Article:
Brain Imaging and Behavior

, Volume 11, Issue 3, pp 666–676 | Cite as

Decoupling of reaction time-related default mode network activity with cognitive demand

  • Anita D. Barber
  • Brian S. Caffo
  • James J. Pekar
  • Stewart H. Mostofsky
Original Research


Reaction Time (RT) is associated with increased amplitude of the Blood Oxygen-Level Dependent (BOLD) response in task positive regions. Few studies have focused on whether opposing RT-related suppression of task activity also occurs. The current study used two Go/No-go tasks with different cognitive demands to examine regions that showed greater BOLD suppression for longer RT trials. These RT-related suppression effects occurred within the DMN and were task-specific, localizing to separate regions for the two tasks. In the task requiring working memory, RT-related de-coupling of the DMN occurred. This was reflected by opposing RT-BOLD effects for different DMN regions, as well as by reduced positive RT-related Psycho-Physiological Interaction (PPI) connectivity within the DMN and a lack of negative RT-related PPI connectivity between DMN and task positive regions. The results suggest that RT-related DMN suppression is task-specific. RT-related de-coupling of the DMN with more complex task demands may contribute to lapses of attention and performance decrements that occur during cognitively-demanding tasks.


Default mode network Reaction times Attention Anti-correlation 


Compliance with Ethical Standards


Funding for this research was provided by NIH R01 MH078160, R01 MH085328, R01 EB012547, and P41 EB015909.

Conflict of Interest

Dr. Pekar serves as Manager of the F.M. Kirby Research Center, which receives support from Philips Health Care, which makes the MRI scanners used in this study. None of the other authors have competing financial interests.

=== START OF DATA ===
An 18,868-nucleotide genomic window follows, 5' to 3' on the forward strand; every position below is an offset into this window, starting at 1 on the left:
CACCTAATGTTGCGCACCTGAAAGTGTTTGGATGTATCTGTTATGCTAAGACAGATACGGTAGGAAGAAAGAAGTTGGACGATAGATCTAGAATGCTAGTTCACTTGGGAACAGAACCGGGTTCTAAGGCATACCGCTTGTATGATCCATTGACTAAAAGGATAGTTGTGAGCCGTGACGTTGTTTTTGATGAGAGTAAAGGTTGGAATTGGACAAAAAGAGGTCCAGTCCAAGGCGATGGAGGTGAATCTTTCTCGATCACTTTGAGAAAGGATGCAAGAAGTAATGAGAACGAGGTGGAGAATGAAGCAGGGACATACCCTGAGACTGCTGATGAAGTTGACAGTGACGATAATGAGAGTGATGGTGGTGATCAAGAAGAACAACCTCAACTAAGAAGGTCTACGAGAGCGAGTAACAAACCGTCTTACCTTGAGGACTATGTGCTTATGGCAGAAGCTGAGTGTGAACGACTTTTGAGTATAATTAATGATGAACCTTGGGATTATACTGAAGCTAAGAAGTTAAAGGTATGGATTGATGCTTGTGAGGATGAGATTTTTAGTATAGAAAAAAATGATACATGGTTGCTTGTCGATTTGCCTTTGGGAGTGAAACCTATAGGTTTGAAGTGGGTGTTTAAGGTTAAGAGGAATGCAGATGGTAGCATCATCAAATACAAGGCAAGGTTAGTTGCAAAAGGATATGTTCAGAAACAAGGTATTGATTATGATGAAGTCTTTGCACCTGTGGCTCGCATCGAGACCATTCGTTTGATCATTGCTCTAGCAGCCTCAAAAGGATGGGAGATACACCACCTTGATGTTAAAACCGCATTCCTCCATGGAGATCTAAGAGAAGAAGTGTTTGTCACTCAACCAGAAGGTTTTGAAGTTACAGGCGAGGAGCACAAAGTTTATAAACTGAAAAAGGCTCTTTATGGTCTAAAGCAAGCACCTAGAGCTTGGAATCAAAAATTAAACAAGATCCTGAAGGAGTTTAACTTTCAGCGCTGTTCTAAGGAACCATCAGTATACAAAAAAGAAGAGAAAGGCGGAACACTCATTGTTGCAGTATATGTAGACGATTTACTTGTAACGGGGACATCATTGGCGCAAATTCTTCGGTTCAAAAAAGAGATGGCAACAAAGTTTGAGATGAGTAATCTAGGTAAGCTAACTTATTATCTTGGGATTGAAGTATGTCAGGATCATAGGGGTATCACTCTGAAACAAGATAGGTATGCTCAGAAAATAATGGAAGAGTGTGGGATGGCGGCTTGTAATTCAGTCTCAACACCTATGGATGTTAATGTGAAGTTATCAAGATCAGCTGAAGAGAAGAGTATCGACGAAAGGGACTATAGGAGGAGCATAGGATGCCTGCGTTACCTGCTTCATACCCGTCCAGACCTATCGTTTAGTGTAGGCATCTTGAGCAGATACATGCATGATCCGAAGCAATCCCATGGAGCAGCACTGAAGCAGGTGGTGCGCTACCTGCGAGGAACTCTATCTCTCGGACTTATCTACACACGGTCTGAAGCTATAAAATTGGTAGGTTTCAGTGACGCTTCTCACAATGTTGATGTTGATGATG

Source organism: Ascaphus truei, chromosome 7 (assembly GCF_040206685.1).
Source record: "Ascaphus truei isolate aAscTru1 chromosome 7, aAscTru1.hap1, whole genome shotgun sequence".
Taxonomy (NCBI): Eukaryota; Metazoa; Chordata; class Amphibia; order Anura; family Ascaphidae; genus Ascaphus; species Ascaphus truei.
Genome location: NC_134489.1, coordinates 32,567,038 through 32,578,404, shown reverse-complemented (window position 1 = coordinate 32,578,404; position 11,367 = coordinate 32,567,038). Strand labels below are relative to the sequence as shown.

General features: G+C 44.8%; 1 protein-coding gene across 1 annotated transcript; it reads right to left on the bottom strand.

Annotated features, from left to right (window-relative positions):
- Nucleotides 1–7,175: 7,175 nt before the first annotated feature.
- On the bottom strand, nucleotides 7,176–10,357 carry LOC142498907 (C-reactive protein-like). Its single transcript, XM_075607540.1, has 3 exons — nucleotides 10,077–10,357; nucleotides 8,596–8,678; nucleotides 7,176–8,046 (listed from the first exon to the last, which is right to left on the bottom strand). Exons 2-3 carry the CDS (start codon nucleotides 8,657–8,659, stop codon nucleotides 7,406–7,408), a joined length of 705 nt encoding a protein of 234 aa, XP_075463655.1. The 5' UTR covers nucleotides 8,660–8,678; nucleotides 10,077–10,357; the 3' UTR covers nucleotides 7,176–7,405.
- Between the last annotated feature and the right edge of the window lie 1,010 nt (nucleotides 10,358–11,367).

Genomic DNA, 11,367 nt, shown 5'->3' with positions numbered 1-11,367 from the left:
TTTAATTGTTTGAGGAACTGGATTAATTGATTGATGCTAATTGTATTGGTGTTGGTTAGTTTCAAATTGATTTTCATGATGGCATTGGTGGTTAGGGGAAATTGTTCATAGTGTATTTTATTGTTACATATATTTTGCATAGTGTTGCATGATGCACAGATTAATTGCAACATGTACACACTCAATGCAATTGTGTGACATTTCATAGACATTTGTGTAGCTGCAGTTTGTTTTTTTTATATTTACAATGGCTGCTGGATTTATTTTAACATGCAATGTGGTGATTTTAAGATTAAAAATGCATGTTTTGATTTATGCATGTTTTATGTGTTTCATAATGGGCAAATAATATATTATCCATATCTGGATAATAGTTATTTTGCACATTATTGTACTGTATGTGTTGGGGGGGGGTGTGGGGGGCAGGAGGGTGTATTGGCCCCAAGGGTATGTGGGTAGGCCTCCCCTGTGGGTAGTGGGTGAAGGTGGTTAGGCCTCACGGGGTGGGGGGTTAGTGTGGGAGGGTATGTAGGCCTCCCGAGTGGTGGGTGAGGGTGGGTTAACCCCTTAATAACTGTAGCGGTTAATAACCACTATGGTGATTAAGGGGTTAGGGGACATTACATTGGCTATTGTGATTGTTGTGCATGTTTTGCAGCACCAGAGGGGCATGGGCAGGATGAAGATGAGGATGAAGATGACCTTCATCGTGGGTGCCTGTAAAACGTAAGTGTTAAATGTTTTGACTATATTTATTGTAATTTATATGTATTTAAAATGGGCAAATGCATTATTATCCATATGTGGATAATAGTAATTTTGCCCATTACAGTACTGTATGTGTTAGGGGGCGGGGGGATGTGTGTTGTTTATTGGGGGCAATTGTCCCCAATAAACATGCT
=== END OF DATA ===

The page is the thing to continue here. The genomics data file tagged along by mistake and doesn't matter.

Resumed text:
Ethical approval

All procedures performed in studies involving human participants were in accordance with the ethical standards of the institutional and/or national research committee and with the 1964 Helsinki declaration and its later amendments or comparable ethical standards.

Informed consent

Informed consent was obtained from all individual participants included in the study.

Supplementary material

11682_2016_9543_MOESM1_ESM.docx (224 kb)
Fig. S1 Total number of significant voxels and proportion of significant voxels within each network for the negative RT contrasts (top panels) and positive RT contrasts (bottom panels). Significance is assessed at a voxel-level threshold of p < 0.01 multiple comparisons-corrected at a cluster-level of p < 0.05. (DOCX 223 kb)
11682_2016_9543_MOESM2_ESM.docx (742 kb)
Fig. S2 Regions showing task differences in RT-related activity and overlap with the DMN. For task differences, significance is assessed at a voxel-level threshold of p < 0.01 for RT contrasts and multiple comparisons-corrected at a cluster-level of p < 0.05. (DOCX 742 kb)
11682_2016_9543_MOESM3_ESM.docx (90 kb)
Fig. S3 Total number of significant voxels and proportion of significant voxels within each network for RT-related task differences. Significance is assessed at a voxel-level threshold of p < 0.01 and multiple comparisons-corrected at a cluster-level of p < 0.05. (DOCX 90 kb)
11682_2016_9543_MOESM4_ESM.docx (206 kb)
Fig. S4 Total number of significant voxels and proportion of significant voxels within each network for MPFC-RT PPI Connectivity. Significance is assessed at a voxel-level threshold of p < 0.01 and multiple comparisons-corrected at a cluster-level of p < 0.05. (DOCX 205 kb)
11682_2016_9543_MOESM5_ESM.docx (22 kb)
Table S1 Regions with Significant Task Differences in RT-related Activity. The number of significant voxels that overlap with the DMN and the total number of significant voxels are displayed. (DOCX 21 kb)


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Copyright information

© Springer Science+Business Media New York 2016

Authors and Affiliations

  • Anita D. Barber
    • 1
  • Brian S. Caffo
    • 2
  • James J. Pekar
    • 3
    • 4
  • Stewart H. Mostofsky
    • 3
    • 4
  1. 1.Feinstein Institute for Medical ResearchManhassetUSA
  2. 2.Johns Hopkins School of Public HealthBaltimoreUSA
  3. 3.Kennedy Krieger InstituteBaltimoreUSA
  4. 4.Johns Hopkins School of MedicineBaltimoreUSA

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